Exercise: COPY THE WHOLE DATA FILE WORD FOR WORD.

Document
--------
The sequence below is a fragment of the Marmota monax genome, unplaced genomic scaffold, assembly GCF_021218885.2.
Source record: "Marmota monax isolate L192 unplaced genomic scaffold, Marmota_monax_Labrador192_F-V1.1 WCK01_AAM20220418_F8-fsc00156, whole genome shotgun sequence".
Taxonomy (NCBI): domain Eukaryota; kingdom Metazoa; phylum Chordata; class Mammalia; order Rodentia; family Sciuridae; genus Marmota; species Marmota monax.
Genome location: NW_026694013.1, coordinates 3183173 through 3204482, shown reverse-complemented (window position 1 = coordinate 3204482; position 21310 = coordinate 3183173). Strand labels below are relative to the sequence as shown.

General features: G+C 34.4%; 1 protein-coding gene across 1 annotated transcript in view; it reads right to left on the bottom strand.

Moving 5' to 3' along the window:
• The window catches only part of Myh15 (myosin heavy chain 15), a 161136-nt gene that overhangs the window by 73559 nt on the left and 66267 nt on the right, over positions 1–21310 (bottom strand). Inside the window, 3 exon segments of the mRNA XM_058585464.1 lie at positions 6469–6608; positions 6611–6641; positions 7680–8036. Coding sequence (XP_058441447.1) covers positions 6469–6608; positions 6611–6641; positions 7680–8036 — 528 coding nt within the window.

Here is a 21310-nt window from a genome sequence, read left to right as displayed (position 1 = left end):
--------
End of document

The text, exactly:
The sequence below is a fragment of the Marmota monax genome, unplaced genomic scaffold, assembly GCF_021218885.2.
Source record: "Marmota monax isolate L192 unplaced genomic scaffold, Marmota_monax_Labrador192_F-V1.1 WCK01_AAM20220418_F8-fsc00156, whole genome shotgun sequence".
Taxonomy (NCBI): domain Eukaryota; kingdom Metazoa; phylum Chordata; class Mammalia; order Rodentia; family Sciuridae; genus Marmota; species Marmota monax.
Genome location: NW_026694013.1, coordinates 3183173 through 3204482, shown reverse-complemented (window position 1 = coordinate 3204482; position 21310 = coordinate 3183173). Strand labels below are relative to the sequence as shown.

General features: G+C 34.4%; 1 protein-coding gene across 1 annotated transcript in view; it reads right to left on the bottom strand.

Moving 5' to 3' along the window:
• The window catches only part of Myh15 (myosin heavy chain 15), a 161136-nt gene that overhangs the window by 73559 nt on the left and 66267 nt on the right, over positions 1–21310 (bottom strand). Inside the window, 3 exon segments of the mRNA XM_058585464.1 lie at positions 6469–6608; positions 6611–6641; positions 7680–8036. Coding sequence (XP_058441447.1) covers positions 6469–6608; positions 6611–6641; positions 7680–8036 — 528 coding nt within the window.

Here is a 21310-nt window from a genome sequence, read left to right as displayed (position 1 = left end):